Paper No. 1-9
Presentation Time: 10:55 AM
NEOICHNOLOGY AS AN INDICATOR OF COMMUNITY HEALTH IN LONG ISLAND SOUND, CT, USA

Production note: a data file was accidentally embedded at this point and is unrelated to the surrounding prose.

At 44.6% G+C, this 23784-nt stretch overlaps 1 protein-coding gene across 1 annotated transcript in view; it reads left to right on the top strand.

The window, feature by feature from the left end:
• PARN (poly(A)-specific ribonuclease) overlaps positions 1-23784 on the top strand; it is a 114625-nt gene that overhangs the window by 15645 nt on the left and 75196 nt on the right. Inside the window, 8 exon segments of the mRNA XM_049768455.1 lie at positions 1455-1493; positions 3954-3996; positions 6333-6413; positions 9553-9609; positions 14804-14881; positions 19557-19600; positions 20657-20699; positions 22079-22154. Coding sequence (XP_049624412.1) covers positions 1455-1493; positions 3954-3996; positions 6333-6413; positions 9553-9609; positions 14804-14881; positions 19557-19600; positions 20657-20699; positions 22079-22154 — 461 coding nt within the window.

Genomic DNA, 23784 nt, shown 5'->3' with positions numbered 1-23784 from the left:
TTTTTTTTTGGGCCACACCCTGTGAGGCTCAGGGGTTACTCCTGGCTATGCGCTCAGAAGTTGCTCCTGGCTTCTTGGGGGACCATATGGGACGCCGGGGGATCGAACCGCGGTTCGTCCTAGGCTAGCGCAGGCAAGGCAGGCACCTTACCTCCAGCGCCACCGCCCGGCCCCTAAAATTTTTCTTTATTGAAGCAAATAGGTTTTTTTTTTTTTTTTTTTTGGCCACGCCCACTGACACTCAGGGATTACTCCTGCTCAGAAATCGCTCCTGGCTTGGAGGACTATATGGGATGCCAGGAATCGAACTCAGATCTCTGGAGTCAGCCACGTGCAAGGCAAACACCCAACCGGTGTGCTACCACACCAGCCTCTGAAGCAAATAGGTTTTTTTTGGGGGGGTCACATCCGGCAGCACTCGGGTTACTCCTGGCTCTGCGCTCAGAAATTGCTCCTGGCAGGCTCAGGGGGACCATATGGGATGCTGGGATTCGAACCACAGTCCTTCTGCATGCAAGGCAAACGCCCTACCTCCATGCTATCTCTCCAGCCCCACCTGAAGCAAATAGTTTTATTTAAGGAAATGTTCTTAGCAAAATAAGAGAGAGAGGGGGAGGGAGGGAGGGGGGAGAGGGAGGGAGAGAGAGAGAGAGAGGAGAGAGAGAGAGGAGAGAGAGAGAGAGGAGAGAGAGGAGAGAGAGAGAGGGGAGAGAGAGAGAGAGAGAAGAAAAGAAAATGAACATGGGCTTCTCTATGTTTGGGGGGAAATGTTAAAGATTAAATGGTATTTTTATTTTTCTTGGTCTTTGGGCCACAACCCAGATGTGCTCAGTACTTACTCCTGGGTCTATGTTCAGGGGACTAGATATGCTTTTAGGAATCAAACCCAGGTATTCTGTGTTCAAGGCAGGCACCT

Long Island Sound (LIS) is an economically important, urban estuary which has experienced environmental change from over 150 years of eutrophication and commercial fishing. Recent conservation paleobiology work on LIS has shown that the time averaged death assemblages have equilibrated and reflect the altered community rather than the pre-impact community observed in Holocene fossils. The aim of this study is to use the neoichnology of epibionts (encrusters) and endobionts (borers) associated with the bivalve molluscan fauna as indicators of benthic community health within LIS. To assess the influence of host species on epibionts and endobionts, two abundant venerid bivalve species were compared from multiple sites along an east-west gradient in LIS. The hard shelled clam, Mercenaria mercenaria, has a large, thick shell that serves as an excellent hard substrate for benthic organisms. The false quahog, Pitar morrhuanus, is smaller with a thinner shell providing less real estate for potential borers and encrusters. In contrast to our predictions, the two species of nutrient-loving Crepidula were not more abundant in the western portion of the sound. Other encrusting organisms, such as the boring sponge Cliona celata and the jingle shell Anomia simplex, show promise for use as indicators of high water quality. The westernmost site, Rye, NY, had a greater number of shells containing barnacles and photosynthetic algae than the neighboring Greenwich, CT, site in spite of their similar water quality. This likely reflects increased turbidity in Greenwich, CT, which continues to experience commercial shellfish dredging, while Rye, NY, has been protected from commercial shellfish harvesting for the last 40+ years. In spite of differences in shell thickness and size, the average diversity of endo- and epibionts between sites is comparable regardless of which host species is examined. However, the maximum number of encrusters plus borers that an individual shell can host is higher for M. mercenaria than for the smaller P. morrhuanus. In addition to providing insights into animal behavior, the study of death assemblage neoichnology can also provide a non-invasive look at human impacts on an environment, including both water quality and commercial fishing, without disturbing the very organisms that we are trying to protect.